Scientology-critical movies? Before Paul Thomas Anderson’s The Master, itself delayed in New Zealand until possibly next year, there was Craig Baldwin’s Mock Up on Mu (2008), a found-footage epic that replayed the dark mythology of Scientology’s creation as both historical fact and improbable conspiracy. Scientology founder L Ron Hubbard’s official history of himself cast him as a military secret agent ordered to break up black magic covens in Southern California after World War II; the unofficial or suppressed history, relayed in books like Jon Atack’s A Piece of Blue Sky, has him as an active participant in rituals borrowed from occultist Aleister Crowley, working closely with rocket scientist and Satanist Jack Parsons and witch and future artist Marjorie Cameron on something called The Babalon Working (see Chapter 6 of Atack: “His Magickal Career”). At least two books have been written about Parsons, a handsome genius who died in a lab explosion. Wasn’t one of the books optioned by a genuine movie star? Until that movie happens, Mock Up on Mu will do as an appropriately eccentric Parsons biopic.

A found-footage artist, Craig Baldwin is still best known for Tribulation 99, which I wrote about back here. In the films that followed, Baldwin has blended his own melodramatic low-budget footage – real actors speaking real dialogue – with the off-cuts that he edits into rapid-fire secret histories. The blend was still a little clunky in Spectres of the Spectrum; Mock Up on Mu is less comic, more narrative-based and, despite appearances, more rooted in fact (Erik Davis, who knows the secret histories of California, wrote about it here). And while it can seem like a crazy, obsessive film about craziness and obsession – “too much science too soon will drive you insane”, someone says, and the same is surely true of occultism and perhaps even Baldwin’s movies – there is a genuine point.

The plot? Fifty years after the moon landings, L Ron Hubbard is running operations from his lunar base. He wants what Parsons has, and sends Cameron back to prison planet Earth to get it. The corporation Lockheed Martin is embodied by a person – a middle-aged servant of the military-industrial complex seduced in a strip club during a comparatively light Las Vegas montage (usefully for Scientology, Vegas is full of “celebrities who need to be detoxified”). Crowley seems to have been trapped underground with Flash Gordon; L Ron Hubbard is represented by, among other creatures, Ming the Merciless. Actual Crowley recordings and actual Apollo mission footage mix with material from 50s and 60s sci-fi cheapies, monster movies, westerns and thrillers (and occasionally, they are things you recognise: Logan’s Run, North by Northwest, the Star Trek series, the original Melies’ Trip to the Moon), while Parsons is reinvented as a free energy evangelist and Crowley as a proto-beatnik who gives the film its ultimate, uplifting message: “Make love, not war.”

In other words, there is a political dimension. Baldwin has added a few disclaimers at the end for those who might have started on this without doing their homework (and good luck to those viewers). One such disclaimer reads: “Lockheed Martin is a pastiched character, but is still a very evil reality …” That concerns the occupation of space and the arms race. But when the film dips into Scientology lore, it can be hard to tell if Baldwin is sending the religion up or simply taking it at its word. That is, if there is a difference.

October 29, 2012


It’s good that Pete Majendie’s 185 empty chairs (for 185 dead) earthquake memorial has survived and found a new home on the site of St Paul’s Trinity Pacific Presbyterian Church on Madras Street. This side of town is now becoming the unofficial centre of earthquake remembrance: the empty, still eerie CTV site opposite, the temporary (cardboard) Anglican Cathedral taking shape almost next door, and now these chairs, which initially appeared on the first anniversary of the February 22 quake, on the site of the Oxford Tce Baptist Church. At the time I wrote that they looked like they were awaiting the general resurrection of the dead. Relocated, they now seem like a memorial to themselves, an exhibit about the objects we remember with.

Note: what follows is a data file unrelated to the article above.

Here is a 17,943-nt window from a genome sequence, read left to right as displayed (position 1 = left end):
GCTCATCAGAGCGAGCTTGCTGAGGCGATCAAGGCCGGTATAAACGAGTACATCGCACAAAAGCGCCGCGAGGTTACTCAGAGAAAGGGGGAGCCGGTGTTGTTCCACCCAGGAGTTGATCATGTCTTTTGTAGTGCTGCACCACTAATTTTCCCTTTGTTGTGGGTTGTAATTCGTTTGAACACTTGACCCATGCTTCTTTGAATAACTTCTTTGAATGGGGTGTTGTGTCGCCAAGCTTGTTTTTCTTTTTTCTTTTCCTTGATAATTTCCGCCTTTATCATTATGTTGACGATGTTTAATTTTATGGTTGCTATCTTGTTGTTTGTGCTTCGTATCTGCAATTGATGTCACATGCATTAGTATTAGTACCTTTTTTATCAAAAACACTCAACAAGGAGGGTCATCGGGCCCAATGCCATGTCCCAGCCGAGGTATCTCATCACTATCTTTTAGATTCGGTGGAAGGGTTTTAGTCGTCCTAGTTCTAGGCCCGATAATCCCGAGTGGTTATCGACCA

The supporting text came over from Oxford Tce too. It tells us that the empty chair has often depicted absence or loss, as in (Samuel) Luke Fildes’ depiction of Dickens’ empty desk and chair, which inspired Van Gogh and Gauguin. More recently and explicitly, 2753 empty chairs appeared in Bryant Park, New York, facing the fallen towers on September 11, 2011. Empty chairs have also memorialised the Oklahoma bombing and the vanished Jews of Krakow, Poland.   

October 27, 2012

Killing Them Softly

I didn’t know until after I saw it that Andrew Dominik’s Killing Them Softly is adapted from a book from the 70s (Cogan’s Trade by George V Higgins), which accounts for its odd temporal disjunction: the big 70s American cars, the 70s-era urban rot and depressed ambience, against the super-obviousness of the Obama-era recession backdrop. Maybe it would have made more sense to have a resigning Nixon on the TV screens and soundtrack. Recession-era commentary aside, Killing Them Softly mostly feels like great acting in search of a story. Brad Pitt is marquee name and producer; he both looks the part and can speak the pulp dialogue (Dominik’s previous two films are also legendary-killer films: Chopper and The Assassination of Jesse James by the Coward Robert Ford), Ben Mendelsohn is one of cinema’s most realistic drug addicts (dopey, sleepy, greasy), Ray Liotta is Ray Liotta, Scoot McNairy has the innocence and the instability of the young Brad Dourif, but the best of the lot might be James Gandolfini’s Mickey, a washed-out, drunk, sad killer flown into town for a job that he probably can’t manage. You might even feel like you’ve missed him.

October 14, 2012

Harris Savides, 1957-2012

Stills from films shot by Harris Savides: Zodiac (David Fincher, 2007); Birth (Jonathan Glazer, 2004); Margot at the Wedding (Noah Baumbach, 2007); Somewhere (Sofia Coppola, 2010); Elephant (Gus Van Sant, 2003); Last Days (Gus Van Sant, 2005); Milk (Gus Van Sant, 2008). 

“He drops reaction shots entirely for cinematographer Harris Savides’s long, steady gaze and slow, careful glide.” (Elephant review, 2004).